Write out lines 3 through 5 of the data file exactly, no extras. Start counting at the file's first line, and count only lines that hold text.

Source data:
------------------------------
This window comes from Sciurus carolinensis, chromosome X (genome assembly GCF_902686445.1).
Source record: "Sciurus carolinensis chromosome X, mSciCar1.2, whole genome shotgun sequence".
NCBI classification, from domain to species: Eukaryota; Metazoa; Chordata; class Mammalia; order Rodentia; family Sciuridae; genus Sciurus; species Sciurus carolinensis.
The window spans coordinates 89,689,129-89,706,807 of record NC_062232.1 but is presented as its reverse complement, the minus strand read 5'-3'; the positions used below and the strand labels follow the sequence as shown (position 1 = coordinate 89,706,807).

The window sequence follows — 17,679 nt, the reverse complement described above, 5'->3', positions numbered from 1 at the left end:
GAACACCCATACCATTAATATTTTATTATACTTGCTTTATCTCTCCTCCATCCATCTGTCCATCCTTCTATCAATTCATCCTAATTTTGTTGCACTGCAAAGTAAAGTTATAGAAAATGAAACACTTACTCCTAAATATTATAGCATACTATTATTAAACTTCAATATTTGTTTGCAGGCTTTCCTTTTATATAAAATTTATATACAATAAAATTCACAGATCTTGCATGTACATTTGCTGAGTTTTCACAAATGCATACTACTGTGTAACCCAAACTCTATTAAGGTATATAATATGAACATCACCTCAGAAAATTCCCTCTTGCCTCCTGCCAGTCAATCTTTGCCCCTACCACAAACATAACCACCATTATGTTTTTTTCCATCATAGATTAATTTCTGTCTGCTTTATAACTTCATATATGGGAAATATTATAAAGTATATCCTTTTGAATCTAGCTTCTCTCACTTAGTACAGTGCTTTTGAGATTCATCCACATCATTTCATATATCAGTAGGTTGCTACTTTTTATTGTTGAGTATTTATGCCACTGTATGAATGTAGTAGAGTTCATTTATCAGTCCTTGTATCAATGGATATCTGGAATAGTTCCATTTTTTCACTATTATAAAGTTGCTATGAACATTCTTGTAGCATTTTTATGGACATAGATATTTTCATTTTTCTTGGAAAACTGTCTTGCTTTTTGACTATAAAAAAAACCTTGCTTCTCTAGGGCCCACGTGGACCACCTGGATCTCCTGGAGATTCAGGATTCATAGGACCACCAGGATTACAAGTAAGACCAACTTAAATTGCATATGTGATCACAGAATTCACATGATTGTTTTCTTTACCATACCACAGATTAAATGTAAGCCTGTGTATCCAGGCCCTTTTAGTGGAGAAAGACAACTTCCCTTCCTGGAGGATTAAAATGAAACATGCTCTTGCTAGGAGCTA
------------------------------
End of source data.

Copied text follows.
NCBI classification, from domain to species: Eukaryota; Metazoa; Chordata; class Mammalia; order Rodentia; family Sciuridae; genus Sciurus; species Sciurus carolinensis.
The window spans coordinates 89,689,129-89,706,807 of record NC_062232.1 but is presented as its reverse complement, the minus strand read 5'-3'; the positions used below and the strand labels follow the sequence as shown (position 1 = coordinate 89,706,807).

The window sequence follows — 17,679 nt, the reverse complement described above, 5'->3', positions numbered from 1 at the left end: